Massachusetts’ highest court has revived a legal malpractice suit against Dechert, ruling that the firm could have done more to prevent a French court’s legal error.

Kiribati Seafood Co. alleged that Dechert negligently failed to provide an appellate court in Tahiti—an island territory in French Polynesia—with evidence that the Tahitian court deemed necessary for Kiribati’s claim.

The company had originally retained two Paris lawyers from now-defunct Coudert Brothers, both of whom continued to represent Kiribati when they left Coudert to join Dechert in 2005.

A Superior Court judge in Massachusetts had granted summary judgment to Dechert, ruling that the Tahitian court erred under French law in denying Kiribati’s claim. Even if Dechert was negligent in its failure to file the evidence, the court’s error superseded, the Superior Court said.

But the Supreme Judicial Court disagreed, stating in an opinion filed Wednesday that the Tahitian court’s error was a concurrent, not superseding, cause of Kiribati’s claim being denied.

“Where an attorney makes a reasonable and correct argument of law and loses because of judicial error that was not foreseeable, the attorney cannot be found negligent for failing to prevent or mitigate that legal error,” Chief Justice Ralph Gants wrote. “But where the judicial error is foreseeable, such as where a judge or an appellate court has indicated an intention to rule in a manner that the attorney believes to be an error of law, then an attorney has an obligation to take reasonable and prudent steps to prevent or mitigate that error.”

The Dechert lawyers had worked with Kiribati on litigation related to a damaged fishing vessel, including a subrogation claim, and a claim against the Port of Papeete in Tahiti where the damage occurred. When a lower court ruled against the court and awarded $1.76 million to Kiribati, the port appealed and alleged unjust enrichment, as Kiribati was already assigned a $1.76 million subrogation claim. The first Tahitian appellate court deferred a decision on that claim, giving Kiribati time to prove that it had paid consideration for the assignment.

Once the first appellate decision came down, Dechert partner Xavier Nyssen, a past co-chair of the firm’s international dispute resolution practice, requested evidence from Kiribati’s general counsel, who provided four documents to show the consideration paid. But Dechert only submitted one of the four documents, Gants’ opinion said. One of the documents left out, according to the opinion, was proof that Kiribati paid attorney fees that its insurer was supposed to pay.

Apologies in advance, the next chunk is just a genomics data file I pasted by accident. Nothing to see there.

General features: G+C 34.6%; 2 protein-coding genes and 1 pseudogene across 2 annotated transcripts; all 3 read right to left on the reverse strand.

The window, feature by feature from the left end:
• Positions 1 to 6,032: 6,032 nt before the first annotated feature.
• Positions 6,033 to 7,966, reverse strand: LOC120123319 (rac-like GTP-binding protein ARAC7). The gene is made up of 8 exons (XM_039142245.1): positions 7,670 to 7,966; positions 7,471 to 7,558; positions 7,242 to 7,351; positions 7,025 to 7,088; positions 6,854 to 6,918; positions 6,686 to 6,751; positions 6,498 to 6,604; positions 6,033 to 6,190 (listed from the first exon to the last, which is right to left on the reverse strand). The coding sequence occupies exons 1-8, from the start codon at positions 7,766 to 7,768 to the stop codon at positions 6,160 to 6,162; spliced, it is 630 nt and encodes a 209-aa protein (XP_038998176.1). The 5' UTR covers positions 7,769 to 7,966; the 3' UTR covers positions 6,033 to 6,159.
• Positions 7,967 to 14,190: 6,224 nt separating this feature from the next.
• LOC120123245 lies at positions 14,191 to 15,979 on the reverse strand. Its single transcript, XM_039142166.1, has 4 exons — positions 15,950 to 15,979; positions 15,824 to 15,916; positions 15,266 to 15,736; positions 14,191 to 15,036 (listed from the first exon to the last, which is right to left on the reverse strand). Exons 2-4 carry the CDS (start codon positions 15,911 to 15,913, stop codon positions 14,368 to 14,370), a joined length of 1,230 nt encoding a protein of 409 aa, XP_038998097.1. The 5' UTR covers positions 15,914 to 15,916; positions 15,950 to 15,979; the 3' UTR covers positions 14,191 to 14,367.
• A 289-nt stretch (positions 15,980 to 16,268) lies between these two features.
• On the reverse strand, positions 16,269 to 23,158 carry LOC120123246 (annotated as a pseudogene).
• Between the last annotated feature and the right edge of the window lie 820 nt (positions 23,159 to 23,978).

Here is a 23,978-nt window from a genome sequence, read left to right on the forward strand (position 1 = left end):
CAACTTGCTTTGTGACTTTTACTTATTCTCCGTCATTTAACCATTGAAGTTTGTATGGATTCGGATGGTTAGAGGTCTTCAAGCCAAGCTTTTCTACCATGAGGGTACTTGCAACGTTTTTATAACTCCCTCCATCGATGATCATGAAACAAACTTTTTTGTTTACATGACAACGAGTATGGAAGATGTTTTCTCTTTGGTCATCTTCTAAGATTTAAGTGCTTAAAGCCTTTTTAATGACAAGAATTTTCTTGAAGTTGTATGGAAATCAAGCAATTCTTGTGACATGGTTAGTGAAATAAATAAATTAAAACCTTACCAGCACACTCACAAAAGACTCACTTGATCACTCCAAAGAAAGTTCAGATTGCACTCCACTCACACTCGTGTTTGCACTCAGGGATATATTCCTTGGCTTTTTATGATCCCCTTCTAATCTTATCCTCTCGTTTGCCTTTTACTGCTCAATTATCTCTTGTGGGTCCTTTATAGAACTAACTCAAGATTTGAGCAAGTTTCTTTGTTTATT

In May 2011, the Tahitian court of appeals issued a final decision, reducing the amount of Kiribati’s award by $1.76 million.

“The court specifically noted that Kiribati had failed to provide any evidence that it had paid attorney fees that Lloyd’s was obligated to pay, or that it had released Lloyd’s from legal claims that Kiribati otherwise could have brought in a court of law,” Gants wrote.

In July 2013, Kiribati sued Dechert alleging professional negligence, and sought to recover the $1.76 million subrogation claim it was denied. According to Gants’ opinion, Dechert argued that Kiribati should have prevailed even without the proof of consideration.

“The fundamental flaw in this argument is that a plaintiff’s loss need not have only one proximate cause; there can be multiple concurrent proximate causes,” Gants wrote.

A lawyer for Kiribati, John Neeleman, a commercial litigation partner at Kilpatrick Townsend & Stockton who joined the firm in June from Lane Powell in Seattle, said he was not surprised by the Supreme Judicial Court’s ruling. He said the case will go back to the trial court level, but he feels that the Supreme Judicial Court’s ruling “adjudicates the entire case.”

“We were actually very surprised at the trial court’s ruling,” he said. “It’s not good public policy.”

Megan Deluhery of Boston-based Todd & Weld, who also represents Kiribati in the dispute, said she expects the Massachusetts court’s decision to be cited in future malpractice cases.

“The message to practitioners is clear, your duties do not end if a judge or court makes a mistake of law,” she said. “The prudent practitioner will adapt and make the best case for its client that it can.”

A spokeswoman for Dechert, which is being represented by Goulston & Storrs, declined to comment on the matter.

Lizzy McLellan writes about the Pennsylvania legal community and the business of law at firms of all sizes. Contact her at On Twitter: @LizzyMcLellTLI